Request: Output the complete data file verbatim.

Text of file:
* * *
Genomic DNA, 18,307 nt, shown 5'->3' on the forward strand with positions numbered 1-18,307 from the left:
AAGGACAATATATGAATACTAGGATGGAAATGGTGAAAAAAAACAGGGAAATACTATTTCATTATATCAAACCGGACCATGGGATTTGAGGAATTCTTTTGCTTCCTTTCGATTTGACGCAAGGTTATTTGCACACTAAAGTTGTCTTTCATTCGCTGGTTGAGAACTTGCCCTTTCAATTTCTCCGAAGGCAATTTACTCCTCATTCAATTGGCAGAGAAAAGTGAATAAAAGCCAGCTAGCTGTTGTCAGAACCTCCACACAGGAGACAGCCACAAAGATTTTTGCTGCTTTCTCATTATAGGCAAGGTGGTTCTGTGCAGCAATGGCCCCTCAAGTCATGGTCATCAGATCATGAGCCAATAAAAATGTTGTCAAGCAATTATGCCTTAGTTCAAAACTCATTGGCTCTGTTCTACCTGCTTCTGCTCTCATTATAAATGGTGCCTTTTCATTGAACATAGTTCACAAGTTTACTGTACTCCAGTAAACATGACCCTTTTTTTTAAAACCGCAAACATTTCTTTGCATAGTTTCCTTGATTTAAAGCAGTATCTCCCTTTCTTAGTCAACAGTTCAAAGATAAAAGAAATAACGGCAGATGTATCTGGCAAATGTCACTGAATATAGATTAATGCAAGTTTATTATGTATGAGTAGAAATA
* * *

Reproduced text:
Genomic DNA, 18,307 nt, shown 5'->3' on the forward strand with positions numbered 1-18,307 from the left:
AAGGACAATATATGAATACTAGGATGGAAATGGTGAAAAAAAACAGGGAAATACTATTTCATTATATCAAACCGGACCATGGGATTTGAGGAATTCTTTTGCTTCCTTTCGATTTGACGCAAGGTTATTTGCACACTAAAGTTGTCTTTCATTCGCTGGTTGAGAACTTGCCCTTTCAATTTCTCCGAAGGCAATTTACTCCTCATTCAATTGGCAGAGAAAAGTGAATAAAAGCCAGCTAGCTGTTGTCAGAACCTCCACACAGGAGACAGCCACAAAGATTTTTGCTGCTTTCTCATTATAGGCAAGGTGGTTCTGTGCAGCAATGGCCCCTCAAGTCATGGTCATCAGATCATGAGCCAATAAAAATGTTGTCAAGCAATTATGCCTTAGTTCAAAACTCATTGGCTCTGTTCTACCTGCTTCTGCTCTCATTATAAATGGTGCCTTTTCATTGAACATAGTTCACAAGTTTACTGTACTCCAGTAAACATGACCCTTTTTTTTAAAACCGCAAACATTTCTTTGCATAGTTTCCTTGATTTAAAGCAGTATCTCCCTTTCTTAGTCAACAGTTCAAAGATAAAAGAAATAACGGCAGATGTATCTGGCAAATGTCACTGAATATAGATTAATGCAAGTTTATTATGTATGAGTAGAAATA